State Theatre New Jersey

Podcast

Interview with Chris Evans, Associate Choreographer of Fiddler on the Roof

Fiddler on the Roof is the heartwarming story of fathers and daughters; husbands and wives; and life, love, and laughter, and it's coming to State Theatre New Jersey Dec 20-22. Associate Choreographer Chris Evans joins us to discuss working with choreographer Hofesh Shechter on updating the original choreography by the legendary Jerome Robbins.

Read the Transcribed Interview Below

with Bert, Kelly, and Hanna from All Access and special guest Chris Evans, Associate Choreographer of Fiddler on the Roof.

Bert: Welcome back to All Access with State Theatre New Jersey. And Kelly and Hanna, one of the real great things about all these great Broadway shows that are coming to State Theatre is we get to talk to some many different people that are all involved with the different shows and our next guest is joining us is going to be talking about a show that is coming up in December, right?

Kelly: Yes, one of my favorite all-time shows, Fiddler on the Roof, December 20, 21, and 22. And with us today is Chris Evans, the Associate Choreographer and I guess the all things dance-man for Fiddler on the Roof. Welcome Chris!

Chris: Thanks Kelly, thanks Hanna. Thanks for having me on the show. 

Kelly: Yeah, so Chris tell us about your involvement with Fiddler on the Roofand how you landed the gig.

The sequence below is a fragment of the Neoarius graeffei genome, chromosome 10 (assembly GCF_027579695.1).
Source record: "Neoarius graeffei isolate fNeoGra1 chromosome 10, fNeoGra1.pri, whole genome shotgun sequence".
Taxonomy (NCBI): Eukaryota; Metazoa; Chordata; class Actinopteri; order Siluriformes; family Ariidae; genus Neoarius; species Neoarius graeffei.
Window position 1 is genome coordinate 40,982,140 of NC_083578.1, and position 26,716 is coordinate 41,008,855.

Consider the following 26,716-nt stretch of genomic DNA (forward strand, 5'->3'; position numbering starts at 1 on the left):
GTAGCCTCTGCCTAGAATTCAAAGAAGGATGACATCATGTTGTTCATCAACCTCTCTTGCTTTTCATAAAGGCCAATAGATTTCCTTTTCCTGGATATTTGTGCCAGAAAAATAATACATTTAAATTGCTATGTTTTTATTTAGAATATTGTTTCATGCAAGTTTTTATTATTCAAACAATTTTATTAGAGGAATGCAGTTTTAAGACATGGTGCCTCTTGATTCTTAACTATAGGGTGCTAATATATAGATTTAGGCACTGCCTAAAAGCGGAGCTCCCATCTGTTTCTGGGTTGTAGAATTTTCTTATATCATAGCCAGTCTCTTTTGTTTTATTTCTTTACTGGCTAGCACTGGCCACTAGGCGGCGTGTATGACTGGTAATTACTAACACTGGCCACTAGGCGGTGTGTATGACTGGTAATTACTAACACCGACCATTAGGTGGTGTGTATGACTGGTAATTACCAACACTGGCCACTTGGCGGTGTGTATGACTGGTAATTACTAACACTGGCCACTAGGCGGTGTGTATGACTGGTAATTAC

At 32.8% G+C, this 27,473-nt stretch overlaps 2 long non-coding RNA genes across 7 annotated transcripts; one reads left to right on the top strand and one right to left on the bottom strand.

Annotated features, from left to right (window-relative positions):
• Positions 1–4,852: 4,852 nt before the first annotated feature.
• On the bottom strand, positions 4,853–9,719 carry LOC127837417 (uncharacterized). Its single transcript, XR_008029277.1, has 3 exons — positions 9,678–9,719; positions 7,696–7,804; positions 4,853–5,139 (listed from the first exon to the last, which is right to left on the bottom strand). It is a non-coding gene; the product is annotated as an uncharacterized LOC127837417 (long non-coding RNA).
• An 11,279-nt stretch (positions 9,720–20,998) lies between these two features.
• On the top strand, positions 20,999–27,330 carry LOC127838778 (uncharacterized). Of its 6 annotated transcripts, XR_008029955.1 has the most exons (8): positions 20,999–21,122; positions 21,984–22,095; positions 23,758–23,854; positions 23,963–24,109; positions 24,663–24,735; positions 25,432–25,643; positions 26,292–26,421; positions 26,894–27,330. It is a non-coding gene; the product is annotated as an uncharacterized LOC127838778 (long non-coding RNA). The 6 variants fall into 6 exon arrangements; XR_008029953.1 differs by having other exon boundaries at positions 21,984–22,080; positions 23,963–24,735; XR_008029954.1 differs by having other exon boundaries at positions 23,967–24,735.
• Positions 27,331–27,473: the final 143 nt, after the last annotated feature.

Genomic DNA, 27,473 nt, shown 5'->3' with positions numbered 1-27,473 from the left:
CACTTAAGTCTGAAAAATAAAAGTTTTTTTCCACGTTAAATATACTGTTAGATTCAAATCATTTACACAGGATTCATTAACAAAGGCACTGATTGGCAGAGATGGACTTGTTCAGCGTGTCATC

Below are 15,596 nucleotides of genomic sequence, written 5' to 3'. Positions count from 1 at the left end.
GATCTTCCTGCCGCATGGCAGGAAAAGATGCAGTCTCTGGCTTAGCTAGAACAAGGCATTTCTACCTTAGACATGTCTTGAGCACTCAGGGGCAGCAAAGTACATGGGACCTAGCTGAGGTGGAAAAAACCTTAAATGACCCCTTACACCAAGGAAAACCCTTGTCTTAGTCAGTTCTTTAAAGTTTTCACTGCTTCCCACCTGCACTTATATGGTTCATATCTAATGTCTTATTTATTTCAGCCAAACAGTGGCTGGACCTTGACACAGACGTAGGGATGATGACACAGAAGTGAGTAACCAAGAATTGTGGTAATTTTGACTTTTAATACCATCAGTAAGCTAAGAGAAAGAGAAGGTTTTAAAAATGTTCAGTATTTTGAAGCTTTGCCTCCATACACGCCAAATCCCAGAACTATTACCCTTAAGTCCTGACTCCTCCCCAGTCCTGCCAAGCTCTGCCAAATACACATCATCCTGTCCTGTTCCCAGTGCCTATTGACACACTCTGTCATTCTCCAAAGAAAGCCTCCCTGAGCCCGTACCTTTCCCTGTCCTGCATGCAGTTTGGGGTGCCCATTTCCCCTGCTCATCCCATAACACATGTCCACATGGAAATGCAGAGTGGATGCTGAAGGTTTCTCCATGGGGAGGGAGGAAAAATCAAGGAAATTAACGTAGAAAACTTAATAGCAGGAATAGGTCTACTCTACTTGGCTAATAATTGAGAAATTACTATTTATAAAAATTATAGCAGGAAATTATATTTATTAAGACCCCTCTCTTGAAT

Chris: Well, I guess my story with Fiddler came from my kind of long long time relationship with Hofesh Shechter whose an Israeli-born but kind of UK-based choreographer who I’ve been working with for over 10 years now; and I was in his company straight out of school and we just had this brilliant working kind of relationship. I’ve always been part of every single creation he’s ever done and just being able to get into a studio and start from nothing and just create movement was my sort of story for 10 years and the Fiddler on the Roof kind of landed in his lap, primarily, but then it wasn’t long before he called me saying, “Chris, there’s this crazy opportunity where we’re just gonna kind of move over into the musical theater world for a brief time and make some dance. Do you want to be part of it?” And I yeah, of course. I just jumped at it. But yeah, that was the beginning of my, that was how I landed this amazing gig that which had a small period of time where I was kind of right in the middle of the creation process. I never dreamed that it would be something that kind of not only continued for so long but have also continued in a way where my personal responsibilities for it has, you know, just continued to elevate where this new tour that is happening now, I am kind of under one steering and doing the re-teaching and making sure the original source and everything kind of goes into the work and basically it’s been such a pleasure.